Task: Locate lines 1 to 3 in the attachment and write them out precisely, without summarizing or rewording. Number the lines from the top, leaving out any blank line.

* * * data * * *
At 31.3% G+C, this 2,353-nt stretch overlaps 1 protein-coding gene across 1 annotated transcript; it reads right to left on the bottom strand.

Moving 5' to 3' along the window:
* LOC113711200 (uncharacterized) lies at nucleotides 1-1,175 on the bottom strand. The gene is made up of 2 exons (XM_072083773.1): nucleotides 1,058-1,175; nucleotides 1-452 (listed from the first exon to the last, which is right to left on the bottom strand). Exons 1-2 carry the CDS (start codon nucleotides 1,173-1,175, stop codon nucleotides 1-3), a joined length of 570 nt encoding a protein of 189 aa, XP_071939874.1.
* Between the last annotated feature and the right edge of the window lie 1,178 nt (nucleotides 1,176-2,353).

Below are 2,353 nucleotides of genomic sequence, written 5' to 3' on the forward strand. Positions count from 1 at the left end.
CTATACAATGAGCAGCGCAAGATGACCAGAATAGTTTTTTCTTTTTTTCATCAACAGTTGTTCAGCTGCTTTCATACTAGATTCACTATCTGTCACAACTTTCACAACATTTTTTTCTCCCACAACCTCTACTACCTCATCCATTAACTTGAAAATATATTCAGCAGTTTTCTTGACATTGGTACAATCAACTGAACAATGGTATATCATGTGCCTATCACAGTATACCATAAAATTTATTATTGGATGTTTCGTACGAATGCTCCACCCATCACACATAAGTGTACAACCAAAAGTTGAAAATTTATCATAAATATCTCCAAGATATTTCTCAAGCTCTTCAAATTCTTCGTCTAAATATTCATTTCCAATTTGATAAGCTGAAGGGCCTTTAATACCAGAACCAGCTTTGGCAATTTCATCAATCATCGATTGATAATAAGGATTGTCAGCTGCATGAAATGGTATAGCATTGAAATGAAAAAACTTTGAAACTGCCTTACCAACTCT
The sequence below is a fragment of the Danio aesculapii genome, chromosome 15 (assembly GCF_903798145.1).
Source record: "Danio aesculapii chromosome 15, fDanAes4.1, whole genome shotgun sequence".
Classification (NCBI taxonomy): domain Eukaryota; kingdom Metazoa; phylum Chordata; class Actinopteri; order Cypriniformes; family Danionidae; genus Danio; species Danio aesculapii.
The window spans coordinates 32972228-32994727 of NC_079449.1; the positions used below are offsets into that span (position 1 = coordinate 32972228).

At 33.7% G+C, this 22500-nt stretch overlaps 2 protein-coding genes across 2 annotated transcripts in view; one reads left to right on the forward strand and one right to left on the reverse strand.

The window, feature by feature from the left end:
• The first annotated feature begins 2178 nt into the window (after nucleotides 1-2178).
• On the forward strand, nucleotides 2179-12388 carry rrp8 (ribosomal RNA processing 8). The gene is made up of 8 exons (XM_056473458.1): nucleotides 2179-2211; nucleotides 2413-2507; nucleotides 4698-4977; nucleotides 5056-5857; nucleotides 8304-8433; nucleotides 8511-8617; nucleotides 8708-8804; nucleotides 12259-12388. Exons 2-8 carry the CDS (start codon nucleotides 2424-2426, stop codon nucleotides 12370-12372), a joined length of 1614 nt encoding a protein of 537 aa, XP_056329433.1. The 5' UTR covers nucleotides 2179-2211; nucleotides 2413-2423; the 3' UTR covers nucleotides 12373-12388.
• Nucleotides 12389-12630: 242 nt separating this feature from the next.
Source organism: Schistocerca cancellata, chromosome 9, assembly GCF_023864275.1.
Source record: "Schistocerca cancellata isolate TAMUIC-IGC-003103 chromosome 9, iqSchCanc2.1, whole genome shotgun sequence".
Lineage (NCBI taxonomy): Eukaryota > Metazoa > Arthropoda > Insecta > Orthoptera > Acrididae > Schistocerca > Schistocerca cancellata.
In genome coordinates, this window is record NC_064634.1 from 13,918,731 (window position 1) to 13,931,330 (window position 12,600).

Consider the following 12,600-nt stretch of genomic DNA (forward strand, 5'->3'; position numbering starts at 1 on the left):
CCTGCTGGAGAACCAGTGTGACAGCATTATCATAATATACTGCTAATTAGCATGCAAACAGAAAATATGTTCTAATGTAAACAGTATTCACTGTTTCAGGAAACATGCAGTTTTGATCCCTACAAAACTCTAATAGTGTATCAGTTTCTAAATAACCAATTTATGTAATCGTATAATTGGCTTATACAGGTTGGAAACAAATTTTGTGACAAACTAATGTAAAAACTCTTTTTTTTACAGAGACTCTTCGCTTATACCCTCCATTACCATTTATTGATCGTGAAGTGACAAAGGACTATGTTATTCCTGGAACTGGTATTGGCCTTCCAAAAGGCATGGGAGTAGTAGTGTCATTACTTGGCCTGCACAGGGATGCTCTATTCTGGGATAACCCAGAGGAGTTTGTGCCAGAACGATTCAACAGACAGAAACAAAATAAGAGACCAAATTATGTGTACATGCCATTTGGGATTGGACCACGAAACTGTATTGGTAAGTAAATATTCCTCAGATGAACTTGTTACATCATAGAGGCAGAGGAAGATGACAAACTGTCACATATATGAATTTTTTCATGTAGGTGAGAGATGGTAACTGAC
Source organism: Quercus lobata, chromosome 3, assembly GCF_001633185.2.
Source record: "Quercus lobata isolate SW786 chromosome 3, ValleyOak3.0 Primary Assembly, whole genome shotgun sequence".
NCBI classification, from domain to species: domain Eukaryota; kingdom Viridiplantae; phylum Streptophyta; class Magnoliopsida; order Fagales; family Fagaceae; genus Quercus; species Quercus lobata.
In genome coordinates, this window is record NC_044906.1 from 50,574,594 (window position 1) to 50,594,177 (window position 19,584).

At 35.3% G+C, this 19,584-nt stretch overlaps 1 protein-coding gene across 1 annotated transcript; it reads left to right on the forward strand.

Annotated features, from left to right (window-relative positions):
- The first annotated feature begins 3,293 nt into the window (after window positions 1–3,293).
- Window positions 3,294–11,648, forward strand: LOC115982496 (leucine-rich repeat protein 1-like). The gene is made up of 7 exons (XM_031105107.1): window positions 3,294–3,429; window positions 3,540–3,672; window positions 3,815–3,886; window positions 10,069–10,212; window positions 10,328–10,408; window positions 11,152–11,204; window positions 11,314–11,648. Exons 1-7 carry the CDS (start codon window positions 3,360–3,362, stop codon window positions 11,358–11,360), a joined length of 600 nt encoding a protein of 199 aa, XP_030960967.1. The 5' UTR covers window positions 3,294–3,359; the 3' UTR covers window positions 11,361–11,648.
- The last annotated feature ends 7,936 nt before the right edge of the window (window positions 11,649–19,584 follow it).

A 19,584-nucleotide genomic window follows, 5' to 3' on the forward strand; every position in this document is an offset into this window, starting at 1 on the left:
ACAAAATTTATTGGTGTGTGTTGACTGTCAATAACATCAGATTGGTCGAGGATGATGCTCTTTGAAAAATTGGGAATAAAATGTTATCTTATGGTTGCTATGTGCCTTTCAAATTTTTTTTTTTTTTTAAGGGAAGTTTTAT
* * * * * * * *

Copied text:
At 31.3% G+C, this 2,353-nt stretch overlaps 1 protein-coding gene across 1 annotated transcript; it reads right to left on the bottom strand.

Moving 5' to 3' along the window:
* LOC113711200 (uncharacterized) lies at nucleotides 1-1,175 on the bottom strand. The gene is made up of 2 exons (XM_072083773.1): nucleotides 1,058-1,175; nucleotides 1-452 (listed from the first exon to the last, which is right to left on the bottom strand). Exons 1-2 carry the CDS (start codon nucleotides 1,173-1,175, stop codon nucleotides 1-3), a joined length of 570 nt encoding a protein of 189 aa, XP_071939874.1.